California Bid Bonds

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Surety Bond Professionals is a family owned and operated bonding agency with over 30 years of experience. With access to a broad range of surety markets, our expert agents are ready to assist with all of your bid bond needs.

What Are California Bid Bonds?

When a California bid bond is required, the purpose is to protect project owners against financial losses caused by the winning bidder for a construction project by submitting an inaccurate bid or not accepting the contract. A bid bond also guarantees that the contractor is able to provide any required performance and payment bonds if awarded the contract.

A surprising number of contractors bid on multiple jobs, knowing they don’t have the capacity to carry out multiple projects at the same time. Others may discover their bid was too low to make a profit. It’s for reasons like these that winning bidders sometimes turn down a project without ever entering into a contract with the project owner.

In addition to providing a way for project owners to recoup monetary damages in such cases, being required to furnish a bid bond helps discourage frivolous bidding.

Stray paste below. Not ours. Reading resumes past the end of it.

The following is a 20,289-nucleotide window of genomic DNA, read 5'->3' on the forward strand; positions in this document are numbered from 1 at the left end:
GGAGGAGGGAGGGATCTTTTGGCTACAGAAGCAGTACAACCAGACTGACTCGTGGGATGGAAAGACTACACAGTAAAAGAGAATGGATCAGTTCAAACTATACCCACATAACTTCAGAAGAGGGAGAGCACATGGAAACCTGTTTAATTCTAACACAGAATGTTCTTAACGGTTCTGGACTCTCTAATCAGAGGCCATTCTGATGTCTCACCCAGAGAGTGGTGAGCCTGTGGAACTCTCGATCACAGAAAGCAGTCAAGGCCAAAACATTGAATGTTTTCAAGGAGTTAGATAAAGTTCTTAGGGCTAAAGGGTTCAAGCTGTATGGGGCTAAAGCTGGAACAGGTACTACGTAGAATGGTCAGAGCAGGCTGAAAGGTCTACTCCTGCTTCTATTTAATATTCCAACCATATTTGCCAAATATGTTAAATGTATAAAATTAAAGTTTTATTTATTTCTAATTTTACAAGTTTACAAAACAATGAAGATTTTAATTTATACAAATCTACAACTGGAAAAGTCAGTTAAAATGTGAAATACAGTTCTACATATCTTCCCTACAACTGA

Who Needs Them?

Unlike many states, California does not mandate bid bonds from contractors vying for a public works project through competitive bidding. However, many project owners, public or private, do require bid bonds. When a bid bond is required, the amount of the bond typically is 5% to 10% of the contractor’s full bid price.

How Do California Bid Bonds Work?

A California bid bond is a legally binding contract among three parties known in surety bond lingo as the obligee, the principal, and the surety:

  • The project owner requiring the bond is the “obligee,”
  • The contractor purchasing the bond is the “principal,” and
  • The bond’s guarantor is the “surety.”

When the principal violates the terms of a bid bond, causing financial harm to the obligee, the obligee can file a claim for monetary damages. The principal is legally obligated to pay the claim if the surety finds it to be valid. But because the surety has guaranteed the payment of claims, the surety will pay the claimant directly, as an extension of credit to the principal. A principal who does not repay that debt will most likely be sued by the surety to recover the funds.

How Much Do They Cost?

The premium for a California bid bond rarely costs more than a few hundred dollars. The premium is the product of multiplying the required bond amount by the premium rate assigned by the surety through an underwriting risk assessment based largely on the principal’s personal creditworthiness.

A high credit score is a sign of low risk, which results in a low premium rate. Lesser credit indicates greater risk and warrants a higher premium rate.

A well-qualified principal typically will be assigned a premium rate in the range of .5% to 3%.

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